General Growth Properties, the second-largest owner of shopping malls in the United States, has filed for Chapter 11 bankruptcy protection, after lengthy efforts to renegotiate its $27 billion debt load collapsed.
The company, which owns New York's South Street Seaport, Boston's Faneuil Hall, the Glendale Galleria in California and Fashion Show in Las Vegas, said its properties will continue to operate as normal while it attempts to restructure its loans.
"Our core business remains sound and is performing well, with stable cash flows. We believe that Chapter 11 is the best process for restructuring maturing mortgage loans, reducing the company's corporate debt and establishing a sustainable, long-term capital structure for the company," said Chief Executive Officer Adam Metz.
Like many commercial real estate companies, General Growth has found it nearly impossible to refinance the enormous amount of short-term debt it took on during the credit boom.
The company has worked "tirelessly" to address its debt load, but "the collapse of the credit markets has made it impossible for us to refinance maturing debt outside of Chapter 11," Metz said.
Much of the debt was acquired by mortgaging the company's existing malls and was used to purchase more properties, said Peter Slatin, editorial director and associate publisher of Real Capital Analytics, a research firm whose clients include many institutional investors.
For instance, the company spent more than $11 billion in 2004 to buy the Rouse Co., the innovative commercial developer that built the planned community of Columbia, Md., among others.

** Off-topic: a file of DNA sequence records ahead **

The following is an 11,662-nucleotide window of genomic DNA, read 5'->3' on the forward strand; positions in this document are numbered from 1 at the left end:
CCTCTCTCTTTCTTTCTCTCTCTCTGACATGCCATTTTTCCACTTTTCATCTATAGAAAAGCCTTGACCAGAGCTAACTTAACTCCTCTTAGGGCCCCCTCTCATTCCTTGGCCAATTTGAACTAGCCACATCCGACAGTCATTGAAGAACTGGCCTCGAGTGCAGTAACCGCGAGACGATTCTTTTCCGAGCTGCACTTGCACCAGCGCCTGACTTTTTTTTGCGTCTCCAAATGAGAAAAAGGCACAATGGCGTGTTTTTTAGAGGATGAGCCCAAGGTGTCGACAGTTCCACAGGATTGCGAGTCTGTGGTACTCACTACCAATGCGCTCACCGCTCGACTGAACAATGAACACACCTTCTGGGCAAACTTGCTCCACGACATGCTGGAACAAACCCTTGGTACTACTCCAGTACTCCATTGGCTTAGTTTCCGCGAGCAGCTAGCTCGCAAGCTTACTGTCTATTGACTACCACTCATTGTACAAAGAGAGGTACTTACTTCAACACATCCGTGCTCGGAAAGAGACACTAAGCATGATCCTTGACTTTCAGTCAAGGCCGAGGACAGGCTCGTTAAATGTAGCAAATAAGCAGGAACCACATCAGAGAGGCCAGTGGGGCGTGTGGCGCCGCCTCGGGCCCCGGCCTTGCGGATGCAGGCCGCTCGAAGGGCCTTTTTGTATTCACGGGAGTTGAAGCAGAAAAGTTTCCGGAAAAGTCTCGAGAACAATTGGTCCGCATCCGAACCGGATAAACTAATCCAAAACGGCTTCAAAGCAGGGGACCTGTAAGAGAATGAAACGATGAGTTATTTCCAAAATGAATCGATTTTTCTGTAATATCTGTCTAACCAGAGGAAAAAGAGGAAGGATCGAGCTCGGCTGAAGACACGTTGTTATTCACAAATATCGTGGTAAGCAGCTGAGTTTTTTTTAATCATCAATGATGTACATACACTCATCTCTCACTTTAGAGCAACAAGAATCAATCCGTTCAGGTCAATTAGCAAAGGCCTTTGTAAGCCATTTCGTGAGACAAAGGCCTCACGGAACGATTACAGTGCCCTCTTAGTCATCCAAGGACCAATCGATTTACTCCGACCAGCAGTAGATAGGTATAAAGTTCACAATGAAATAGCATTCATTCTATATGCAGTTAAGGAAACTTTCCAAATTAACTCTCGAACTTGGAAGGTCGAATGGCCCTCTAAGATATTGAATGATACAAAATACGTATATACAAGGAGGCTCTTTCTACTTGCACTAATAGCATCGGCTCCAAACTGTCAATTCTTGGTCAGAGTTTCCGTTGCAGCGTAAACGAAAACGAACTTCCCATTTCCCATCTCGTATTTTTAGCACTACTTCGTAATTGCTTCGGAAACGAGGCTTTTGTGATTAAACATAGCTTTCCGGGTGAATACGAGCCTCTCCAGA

"They basically never recovered. It was a big swallow, and they never quite digested it," Slatin says.
Slatin says the company pursued a bigger-is-better strategy, buying one mall after another, without any clear strategy.
"What they really did was go on a buying binge almost as soon as they went public in the early '90s," Slatin says. "They got bigger and bigger, but I never felt there was a management philosophy that said, 'This is the type of property we want to own; this is the type we don't want to own.' "
General Growth was founded in 1954 by brothers Matthew and Martin Bucksbaum, whose family owned a grocery business. They built the Town and Country Center in Cedar Rapids, Iowa, one of the Midwest's first regional shopping malls. The company went on to become one of the largest mall operators in the United States, before going public in 1993.
Last year, the company replaced its CEO, John Bucksbaum, with Metz, the first time that a non-family member had been named to lead General Growth.
Now that the company is in bankruptcy, it will probably be forced to sell some of its properties, Slatin said. If it puts too many malls on the market at one time, the already-anemic market for retail real estate could weaken further, and that prospect sent shares of other real estate investment trusts down Thursday.